Artist: Carsten Nicolai
Exhibition title: Ur-Geräsuch
Venue: Kunstverein Braunschweig, Braunschweig, Germany
Date: June 13 – August 23, 2015
Photography: Stefan Stark, images courtesy of Eigen+Art, Leipzig/Berlin and The Pace Gallery
The Kunstverein Braunschweig dedicates a comprehensive solo exhibition to Carsten Nicolai, one of the most significant representatives of contemporary sound art. A well connected artist, Nicolai operates collaboratively at the interface between genres: fusing art, music, and natural science into an integrated sensory experience. He often begins with physical phenomena such as sound and light frequencies or electromagnetic fields, which play at the periphery of the audible. To enable such phenomena to be seen and heard through his expansive spatial installations forms the core of Nicolai’s artistic approach.
Nicolai arranges sound waves into mediated experiences of image and sound. He takes as his material various sound frequencies, which complex, technical devices of his own conception produce and translate into form and sound. Like the phonograph – a predecessor of the record player, the invention of which, at end of the nineteenth century, first enabled sounds to be reproduced, and which Rainer Maria Rilke described with tremendous fascination in his essay Ur- Geräusch (Primal Sound, 1919) – Nicolai finds forms for the recording of and generation of tones from sound waves. The primal sound that gives the exhibition its title does not indicate a primordial tone, so much as sound’s potential and mediality.
A central piece in the exhibition is crt mgn (2013), an installation that refers to the video-art pioneer Nam June Paik: images of neon tubes are recorded live and displayed on monitors where their images are distorted by an irregularly swinging magnet-pendulum. The resulting distortions of color and shape, together with audible disturbances in an electric circuit, create a literal tone-image.
While in crt mgn sequences of image and sound continually alter themselves in apparent relation with one another, other installations foreground the acoustic. Underlying invertone, a space- encompassing sound installation first shown in 2007, is the phenomenon of the reciprocal neutralization of sound waves. White noise emerges from two loudspeakers positioned opposite each other. Although the noise fills the entire room, there is one location – the exact middle point between the two speakers – from which it cannot be heard, challenging the observer’s acoustic and spatial awareness.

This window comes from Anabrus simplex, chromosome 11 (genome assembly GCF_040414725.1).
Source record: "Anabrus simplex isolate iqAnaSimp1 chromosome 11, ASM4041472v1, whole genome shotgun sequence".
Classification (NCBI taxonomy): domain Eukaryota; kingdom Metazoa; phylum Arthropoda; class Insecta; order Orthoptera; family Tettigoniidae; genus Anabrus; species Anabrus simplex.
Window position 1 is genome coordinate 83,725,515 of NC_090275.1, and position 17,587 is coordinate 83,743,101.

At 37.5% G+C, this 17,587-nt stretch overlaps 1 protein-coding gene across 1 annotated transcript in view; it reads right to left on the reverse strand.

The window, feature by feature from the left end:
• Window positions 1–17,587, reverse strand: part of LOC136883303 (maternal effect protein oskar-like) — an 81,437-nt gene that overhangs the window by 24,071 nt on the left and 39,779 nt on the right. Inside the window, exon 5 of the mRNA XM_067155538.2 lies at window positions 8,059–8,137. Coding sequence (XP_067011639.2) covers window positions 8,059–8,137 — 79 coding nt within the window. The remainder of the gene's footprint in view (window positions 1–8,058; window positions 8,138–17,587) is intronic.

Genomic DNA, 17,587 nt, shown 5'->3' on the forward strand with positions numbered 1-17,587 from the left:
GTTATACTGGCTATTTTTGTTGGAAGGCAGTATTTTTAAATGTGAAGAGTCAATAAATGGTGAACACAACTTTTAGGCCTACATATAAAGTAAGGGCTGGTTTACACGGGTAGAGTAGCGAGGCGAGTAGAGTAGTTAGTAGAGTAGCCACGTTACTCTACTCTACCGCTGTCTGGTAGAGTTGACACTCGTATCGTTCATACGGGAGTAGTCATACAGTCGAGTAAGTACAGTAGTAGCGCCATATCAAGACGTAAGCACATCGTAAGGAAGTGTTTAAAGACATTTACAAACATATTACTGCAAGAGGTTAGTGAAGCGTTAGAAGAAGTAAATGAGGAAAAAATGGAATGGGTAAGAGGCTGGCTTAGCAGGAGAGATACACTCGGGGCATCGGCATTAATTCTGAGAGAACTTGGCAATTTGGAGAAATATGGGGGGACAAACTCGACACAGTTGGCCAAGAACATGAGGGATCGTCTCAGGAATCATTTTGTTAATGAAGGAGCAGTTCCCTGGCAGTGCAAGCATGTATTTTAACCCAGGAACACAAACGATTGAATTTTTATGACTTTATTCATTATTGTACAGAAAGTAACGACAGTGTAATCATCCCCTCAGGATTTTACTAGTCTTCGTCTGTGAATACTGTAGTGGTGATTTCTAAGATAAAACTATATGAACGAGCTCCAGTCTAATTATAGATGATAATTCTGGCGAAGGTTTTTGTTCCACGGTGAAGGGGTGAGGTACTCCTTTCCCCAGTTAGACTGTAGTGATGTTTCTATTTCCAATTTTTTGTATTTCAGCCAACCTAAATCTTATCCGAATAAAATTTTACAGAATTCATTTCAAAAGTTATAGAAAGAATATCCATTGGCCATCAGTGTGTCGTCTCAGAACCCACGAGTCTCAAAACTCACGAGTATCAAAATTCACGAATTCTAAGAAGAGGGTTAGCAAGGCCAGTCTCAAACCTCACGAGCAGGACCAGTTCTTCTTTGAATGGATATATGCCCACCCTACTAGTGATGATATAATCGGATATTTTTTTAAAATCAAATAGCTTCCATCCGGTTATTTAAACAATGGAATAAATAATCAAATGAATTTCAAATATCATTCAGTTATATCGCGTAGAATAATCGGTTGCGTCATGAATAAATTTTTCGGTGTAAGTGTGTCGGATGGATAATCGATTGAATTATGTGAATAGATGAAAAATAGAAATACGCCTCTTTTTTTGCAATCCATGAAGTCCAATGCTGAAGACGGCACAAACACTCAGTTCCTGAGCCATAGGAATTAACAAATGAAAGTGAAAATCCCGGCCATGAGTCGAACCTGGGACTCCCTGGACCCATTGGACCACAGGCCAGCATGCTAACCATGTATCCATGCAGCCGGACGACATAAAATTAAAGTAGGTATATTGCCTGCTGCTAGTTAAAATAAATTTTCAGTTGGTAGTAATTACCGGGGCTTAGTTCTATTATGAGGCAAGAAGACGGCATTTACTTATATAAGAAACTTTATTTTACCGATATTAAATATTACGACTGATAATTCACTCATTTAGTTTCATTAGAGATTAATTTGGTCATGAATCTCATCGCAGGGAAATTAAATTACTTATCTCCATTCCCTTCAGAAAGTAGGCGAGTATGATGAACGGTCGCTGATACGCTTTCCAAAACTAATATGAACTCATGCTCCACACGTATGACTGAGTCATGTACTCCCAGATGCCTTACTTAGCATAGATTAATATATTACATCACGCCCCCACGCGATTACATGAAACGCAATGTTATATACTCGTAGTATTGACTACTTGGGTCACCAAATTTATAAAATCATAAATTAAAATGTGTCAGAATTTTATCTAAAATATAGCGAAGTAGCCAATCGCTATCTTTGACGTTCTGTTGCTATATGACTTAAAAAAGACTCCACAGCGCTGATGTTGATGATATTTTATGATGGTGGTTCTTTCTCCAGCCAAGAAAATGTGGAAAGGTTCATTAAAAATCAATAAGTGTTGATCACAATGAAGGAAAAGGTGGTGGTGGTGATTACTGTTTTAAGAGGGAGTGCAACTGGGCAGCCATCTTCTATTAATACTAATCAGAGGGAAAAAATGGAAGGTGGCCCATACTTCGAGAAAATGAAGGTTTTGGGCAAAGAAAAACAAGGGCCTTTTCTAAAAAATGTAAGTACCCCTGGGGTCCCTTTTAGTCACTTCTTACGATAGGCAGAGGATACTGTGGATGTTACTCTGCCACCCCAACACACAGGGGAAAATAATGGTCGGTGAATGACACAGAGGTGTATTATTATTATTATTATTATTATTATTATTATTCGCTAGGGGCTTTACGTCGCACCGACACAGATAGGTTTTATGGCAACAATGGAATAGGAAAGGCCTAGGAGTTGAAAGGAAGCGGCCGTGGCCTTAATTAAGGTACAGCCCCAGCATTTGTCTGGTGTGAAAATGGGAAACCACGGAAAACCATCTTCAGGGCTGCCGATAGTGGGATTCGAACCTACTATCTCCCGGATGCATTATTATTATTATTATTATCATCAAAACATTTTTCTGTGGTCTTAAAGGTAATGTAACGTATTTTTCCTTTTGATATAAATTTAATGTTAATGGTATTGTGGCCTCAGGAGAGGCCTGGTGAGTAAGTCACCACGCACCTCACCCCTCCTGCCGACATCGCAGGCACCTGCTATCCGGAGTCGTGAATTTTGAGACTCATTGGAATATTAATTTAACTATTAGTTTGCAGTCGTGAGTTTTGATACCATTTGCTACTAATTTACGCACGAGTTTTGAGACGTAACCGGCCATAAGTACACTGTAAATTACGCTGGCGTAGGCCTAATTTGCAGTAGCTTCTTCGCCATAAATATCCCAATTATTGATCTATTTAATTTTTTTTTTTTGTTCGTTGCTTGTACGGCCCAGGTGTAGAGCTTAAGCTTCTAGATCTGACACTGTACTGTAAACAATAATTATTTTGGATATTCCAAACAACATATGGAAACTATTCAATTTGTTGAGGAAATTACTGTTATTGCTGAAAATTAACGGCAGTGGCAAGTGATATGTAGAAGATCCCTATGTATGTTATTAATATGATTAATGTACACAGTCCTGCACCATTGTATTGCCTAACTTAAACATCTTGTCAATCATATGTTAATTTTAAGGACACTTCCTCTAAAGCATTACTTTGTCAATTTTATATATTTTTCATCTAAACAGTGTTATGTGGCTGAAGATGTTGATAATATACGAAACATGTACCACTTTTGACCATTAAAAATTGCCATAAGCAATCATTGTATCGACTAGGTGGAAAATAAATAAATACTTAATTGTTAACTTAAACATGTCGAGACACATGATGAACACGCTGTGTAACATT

This principle is also made tangible in the spatial installation static balance (also from 2007). Two large parabolic mirrors placed opposite each other generate sound-scenery that – like an acoustical map – allows one to perceive fields of heightened and reduced sound density. The visitor is prompted to move through the space, allowing him- or herself to be guided along these acoustical pathways.
As a compliment to these video and sound installations, which are primarily located on the lower floor, on the upper floor Carsten Nicolai shows an archive of sketches and notes that illustrate the development and realization of his works. The interplay between the classical architecture of the Kunstverein and Nicolai’s high-tech, minimalist, elegant installations determines the basic character of the exhibition.
Carsten Nicolai (born 1965 in Chemnitz, lives in Chemnitz and Berlin) participated in documenta X. In 2001 he was awarded
the Ars Electronica prize. In 2007 he received the Zurich Prize during his exhibition at the Haus Konstruktiv, together with the city of Zurich. That same year he was a beneficiary of the Villa Massimo grant in Rome. His works have been presented in several Venice Biennales, as well as in numerous international group exhibitions at venues including the Guggenheim Museum, New York; the Centre Pompidou, Paris; and Tate Modern, London. Numerous institutions have dedicated solo exhibitions to his work, among them SMAK, Ghent; the Schirn Kunsthalle, Frankfurt; the Hamburger Kunsthalle; the Musée d’Art Contemporain, Montreal; and the Museum für Moderne Kunst, Frankfurt.